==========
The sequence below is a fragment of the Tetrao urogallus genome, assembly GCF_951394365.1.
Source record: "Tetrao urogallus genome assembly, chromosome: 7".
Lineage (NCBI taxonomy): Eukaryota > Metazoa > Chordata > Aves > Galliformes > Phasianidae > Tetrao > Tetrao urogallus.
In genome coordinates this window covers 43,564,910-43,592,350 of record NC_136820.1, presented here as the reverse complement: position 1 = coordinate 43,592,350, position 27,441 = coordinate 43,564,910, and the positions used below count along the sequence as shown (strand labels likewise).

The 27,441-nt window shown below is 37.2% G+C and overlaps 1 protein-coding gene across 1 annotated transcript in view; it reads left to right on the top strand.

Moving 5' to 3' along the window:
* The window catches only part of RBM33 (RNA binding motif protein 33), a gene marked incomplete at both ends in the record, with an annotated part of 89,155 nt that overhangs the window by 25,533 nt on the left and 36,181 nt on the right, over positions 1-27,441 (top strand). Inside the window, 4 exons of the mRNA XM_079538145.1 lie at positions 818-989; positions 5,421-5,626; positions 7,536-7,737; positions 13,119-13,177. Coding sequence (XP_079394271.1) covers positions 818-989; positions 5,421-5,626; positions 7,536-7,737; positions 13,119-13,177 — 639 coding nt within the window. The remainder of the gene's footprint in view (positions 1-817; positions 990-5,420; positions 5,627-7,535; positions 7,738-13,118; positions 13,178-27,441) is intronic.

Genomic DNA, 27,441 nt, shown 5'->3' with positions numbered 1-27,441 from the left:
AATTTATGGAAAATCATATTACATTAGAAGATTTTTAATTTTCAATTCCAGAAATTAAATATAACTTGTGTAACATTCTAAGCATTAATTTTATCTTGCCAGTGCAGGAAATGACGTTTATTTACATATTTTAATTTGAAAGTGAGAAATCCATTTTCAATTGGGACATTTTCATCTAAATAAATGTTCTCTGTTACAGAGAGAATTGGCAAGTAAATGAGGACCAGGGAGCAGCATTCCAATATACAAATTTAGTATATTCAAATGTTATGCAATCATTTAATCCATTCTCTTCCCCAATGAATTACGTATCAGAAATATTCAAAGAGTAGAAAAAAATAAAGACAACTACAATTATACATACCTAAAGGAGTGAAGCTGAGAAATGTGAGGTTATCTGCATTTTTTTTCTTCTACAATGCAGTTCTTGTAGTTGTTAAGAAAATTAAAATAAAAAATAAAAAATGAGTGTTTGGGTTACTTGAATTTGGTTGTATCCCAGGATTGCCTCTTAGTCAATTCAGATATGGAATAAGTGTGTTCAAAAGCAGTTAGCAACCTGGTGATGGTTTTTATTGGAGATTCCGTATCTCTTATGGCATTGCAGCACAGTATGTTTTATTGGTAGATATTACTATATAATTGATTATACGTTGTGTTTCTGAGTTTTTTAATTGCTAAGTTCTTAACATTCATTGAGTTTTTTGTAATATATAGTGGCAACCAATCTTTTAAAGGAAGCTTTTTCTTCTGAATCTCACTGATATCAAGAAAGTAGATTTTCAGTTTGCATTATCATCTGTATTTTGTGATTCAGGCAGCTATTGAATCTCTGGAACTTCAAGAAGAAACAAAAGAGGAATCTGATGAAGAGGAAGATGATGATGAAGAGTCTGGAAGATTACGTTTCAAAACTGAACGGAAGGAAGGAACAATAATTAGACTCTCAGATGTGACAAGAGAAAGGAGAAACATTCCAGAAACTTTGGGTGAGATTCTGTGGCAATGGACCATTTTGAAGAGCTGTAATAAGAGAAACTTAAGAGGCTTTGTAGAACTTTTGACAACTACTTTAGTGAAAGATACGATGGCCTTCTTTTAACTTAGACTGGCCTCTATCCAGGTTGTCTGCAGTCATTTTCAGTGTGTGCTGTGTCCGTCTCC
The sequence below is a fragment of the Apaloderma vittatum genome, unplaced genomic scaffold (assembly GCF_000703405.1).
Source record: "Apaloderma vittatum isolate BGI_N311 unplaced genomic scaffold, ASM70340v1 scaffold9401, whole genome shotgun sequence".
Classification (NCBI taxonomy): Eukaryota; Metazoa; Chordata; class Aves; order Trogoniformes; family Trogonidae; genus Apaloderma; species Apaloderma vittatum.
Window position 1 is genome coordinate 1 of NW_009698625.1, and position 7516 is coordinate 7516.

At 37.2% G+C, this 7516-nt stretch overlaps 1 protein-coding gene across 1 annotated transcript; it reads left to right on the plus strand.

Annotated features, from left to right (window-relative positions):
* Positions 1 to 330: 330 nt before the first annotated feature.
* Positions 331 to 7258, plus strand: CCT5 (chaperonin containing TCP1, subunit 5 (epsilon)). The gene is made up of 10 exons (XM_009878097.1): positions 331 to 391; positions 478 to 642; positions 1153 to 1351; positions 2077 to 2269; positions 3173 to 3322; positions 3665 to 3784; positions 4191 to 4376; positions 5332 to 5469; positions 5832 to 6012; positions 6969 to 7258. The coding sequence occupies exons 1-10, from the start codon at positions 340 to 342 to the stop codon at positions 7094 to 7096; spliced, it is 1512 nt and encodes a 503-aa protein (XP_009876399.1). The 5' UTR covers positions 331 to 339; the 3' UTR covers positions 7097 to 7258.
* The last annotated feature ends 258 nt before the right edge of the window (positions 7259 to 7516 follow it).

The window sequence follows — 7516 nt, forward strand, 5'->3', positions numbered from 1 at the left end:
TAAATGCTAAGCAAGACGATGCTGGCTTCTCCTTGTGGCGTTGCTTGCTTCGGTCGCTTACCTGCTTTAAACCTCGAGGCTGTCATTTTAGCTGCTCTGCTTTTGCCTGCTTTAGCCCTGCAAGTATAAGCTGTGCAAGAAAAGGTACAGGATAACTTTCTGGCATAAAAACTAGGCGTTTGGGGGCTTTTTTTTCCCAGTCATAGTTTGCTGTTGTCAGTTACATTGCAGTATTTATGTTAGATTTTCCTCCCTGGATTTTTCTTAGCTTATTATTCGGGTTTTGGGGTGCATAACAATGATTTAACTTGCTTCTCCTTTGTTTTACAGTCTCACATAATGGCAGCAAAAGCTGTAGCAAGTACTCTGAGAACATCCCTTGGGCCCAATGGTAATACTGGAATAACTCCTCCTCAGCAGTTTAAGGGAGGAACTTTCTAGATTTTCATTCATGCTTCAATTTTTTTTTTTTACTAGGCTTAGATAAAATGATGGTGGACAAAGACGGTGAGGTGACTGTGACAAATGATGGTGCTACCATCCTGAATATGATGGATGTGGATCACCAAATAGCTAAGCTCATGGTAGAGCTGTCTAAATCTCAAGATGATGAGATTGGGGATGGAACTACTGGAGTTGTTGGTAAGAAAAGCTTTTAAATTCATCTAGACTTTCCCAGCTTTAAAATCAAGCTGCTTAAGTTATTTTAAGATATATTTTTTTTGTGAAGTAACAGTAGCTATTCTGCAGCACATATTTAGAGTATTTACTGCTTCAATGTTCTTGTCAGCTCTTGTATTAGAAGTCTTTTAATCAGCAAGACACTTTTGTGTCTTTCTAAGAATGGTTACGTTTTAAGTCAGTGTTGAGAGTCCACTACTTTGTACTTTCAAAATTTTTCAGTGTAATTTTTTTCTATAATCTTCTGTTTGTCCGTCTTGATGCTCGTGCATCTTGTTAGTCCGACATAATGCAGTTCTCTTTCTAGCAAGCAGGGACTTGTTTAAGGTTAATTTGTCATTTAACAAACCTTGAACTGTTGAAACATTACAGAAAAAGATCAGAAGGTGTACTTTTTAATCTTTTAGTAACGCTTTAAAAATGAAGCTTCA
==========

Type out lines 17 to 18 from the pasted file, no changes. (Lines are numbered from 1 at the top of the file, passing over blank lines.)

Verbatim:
* Positions 331 to 7258, plus strand: CCT5 (chaperonin containing TCP1, subunit 5 (epsilon)). The gene is made up of 10 exons (XM_009878097.1): positions 331 to 391; positions 478 to 642; positions 1153 to 1351; positions 2077 to 2269; positions 3173 to 3322; positions 3665 to 3784; positions 4191 to 4376; positions 5332 to 5469; positions 5832 to 6012; positions 6969 to 7258. The coding sequence occupies exons 1-10, from the start codon at positions 340 to 342 to the stop codon at positions 7094 to 7096; spliced, it is 1512 nt and encodes a 503-aa protein (XP_009876399.1). The 5' UTR covers positions 331 to 339; the 3' UTR covers positions 7097 to 7258.
* The last annotated feature ends 258 nt before the right edge of the window (positions 7259 to 7516 follow it).